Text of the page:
John Naughton, Senior Research Fellow at the Centre for Research in the Arts, Social Sciences, and Humanities at Cambridge University and Observer columnist, reflects on the workshop on “Digital Dominance: Implications and Risks” held by the LSE Media Policy Project on 8 July, 2016. More blog posts from the workshop, and a summary of the event’s proceedings, will be published […]
In advance of the forthcoming referendum on the UK’s membership of the European Union, Martin Moore, Senior Research Fellow at King’s College London, reflects on the the kind of societal role that technology giants such as Google and Facebook are increasingly playing, arguing that they are not neutral and nor are they simple conduits for news.
Imagine if on June 23 this […]
Natali Helberger and Damian Trilling, both of the University of Amsterdam and the Institute for Information Law (IViR), write that whilst Facebook’s use of human editors may bring comfort to some, there are wider issues to do with editorial responsibility that need to be addressed.
It’s out. Facebook is not some magic black box news machine. It’s using human editors. […]
Martin Moore, author of Tech Giants and Civic Power and director of the Centre for Media, Communication and Power at King’s College London, reflects on this week’s announcement by the European Commission that – in its preliminary view – Google abused its dominant position by imposing restrictions on Android device manufacturers in breach of EU antitrust rules.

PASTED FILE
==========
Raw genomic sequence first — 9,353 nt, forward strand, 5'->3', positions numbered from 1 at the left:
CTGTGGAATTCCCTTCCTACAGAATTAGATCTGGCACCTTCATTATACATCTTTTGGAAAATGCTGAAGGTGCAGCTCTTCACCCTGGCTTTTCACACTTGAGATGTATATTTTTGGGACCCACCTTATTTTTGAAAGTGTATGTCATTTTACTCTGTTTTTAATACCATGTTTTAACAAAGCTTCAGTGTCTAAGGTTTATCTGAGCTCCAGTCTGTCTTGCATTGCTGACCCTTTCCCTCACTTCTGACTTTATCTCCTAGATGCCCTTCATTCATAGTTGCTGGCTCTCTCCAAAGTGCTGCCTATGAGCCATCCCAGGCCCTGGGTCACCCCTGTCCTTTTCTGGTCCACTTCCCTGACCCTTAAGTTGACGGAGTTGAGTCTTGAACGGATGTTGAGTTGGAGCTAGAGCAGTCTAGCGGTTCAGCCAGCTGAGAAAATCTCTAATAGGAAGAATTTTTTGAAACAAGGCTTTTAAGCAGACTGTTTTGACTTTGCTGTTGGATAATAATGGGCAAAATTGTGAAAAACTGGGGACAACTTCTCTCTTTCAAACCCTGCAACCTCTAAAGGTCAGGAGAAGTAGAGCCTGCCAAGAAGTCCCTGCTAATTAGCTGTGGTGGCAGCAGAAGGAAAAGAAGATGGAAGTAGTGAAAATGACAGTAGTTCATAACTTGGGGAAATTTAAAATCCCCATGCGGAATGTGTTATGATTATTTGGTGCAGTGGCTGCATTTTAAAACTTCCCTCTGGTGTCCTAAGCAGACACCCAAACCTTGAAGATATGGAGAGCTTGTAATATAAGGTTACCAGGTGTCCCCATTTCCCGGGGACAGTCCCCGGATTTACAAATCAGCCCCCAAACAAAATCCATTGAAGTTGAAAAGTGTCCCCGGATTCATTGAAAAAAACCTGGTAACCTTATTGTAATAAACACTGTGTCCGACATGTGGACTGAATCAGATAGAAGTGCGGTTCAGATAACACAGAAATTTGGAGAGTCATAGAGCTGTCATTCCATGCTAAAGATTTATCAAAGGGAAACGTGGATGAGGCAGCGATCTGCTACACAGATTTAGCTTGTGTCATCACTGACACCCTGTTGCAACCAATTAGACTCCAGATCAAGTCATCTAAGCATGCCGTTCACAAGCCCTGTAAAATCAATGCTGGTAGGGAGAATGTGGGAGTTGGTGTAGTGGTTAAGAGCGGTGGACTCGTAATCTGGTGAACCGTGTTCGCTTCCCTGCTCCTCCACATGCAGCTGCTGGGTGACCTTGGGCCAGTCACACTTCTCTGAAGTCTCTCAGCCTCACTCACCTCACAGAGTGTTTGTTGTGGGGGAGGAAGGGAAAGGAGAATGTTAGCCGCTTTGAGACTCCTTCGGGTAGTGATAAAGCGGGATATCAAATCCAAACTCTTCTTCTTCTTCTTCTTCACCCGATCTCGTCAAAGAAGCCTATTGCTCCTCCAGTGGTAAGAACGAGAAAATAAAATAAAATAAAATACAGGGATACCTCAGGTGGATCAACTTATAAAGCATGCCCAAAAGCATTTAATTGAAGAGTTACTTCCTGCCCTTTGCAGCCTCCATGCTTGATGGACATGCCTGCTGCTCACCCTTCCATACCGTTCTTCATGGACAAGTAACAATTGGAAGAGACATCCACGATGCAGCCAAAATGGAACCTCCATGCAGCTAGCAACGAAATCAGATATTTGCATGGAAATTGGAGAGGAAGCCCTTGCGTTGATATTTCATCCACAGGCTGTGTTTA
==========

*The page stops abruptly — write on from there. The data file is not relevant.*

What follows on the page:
Is the EU Commission’s new antitrust […]
On 2 February 2016, the European Court of Human Rights (ECtHR) delivered a judgement on Magyar Tartalomszolgáltatók Egyesülete and Index.hu Zrt v. Hungary (MTE and Index.hu). The case concerned the liability of online intermediaries for user comments. Using the criteria established in the Delfi AS case of 16 June 2015, the Court found that there had been a violation […]
In a recent ruling, the European Court of Human Rights (ECtHR) ruled that the Hungarian online news portal Index.hu cannot be held responsible for offensive or vulgar comments posted by its readers. The Court held that placing strict liability on news portals for such comments is a violation of Article 10 (Freedom of Expression) of the European Convention on Human […]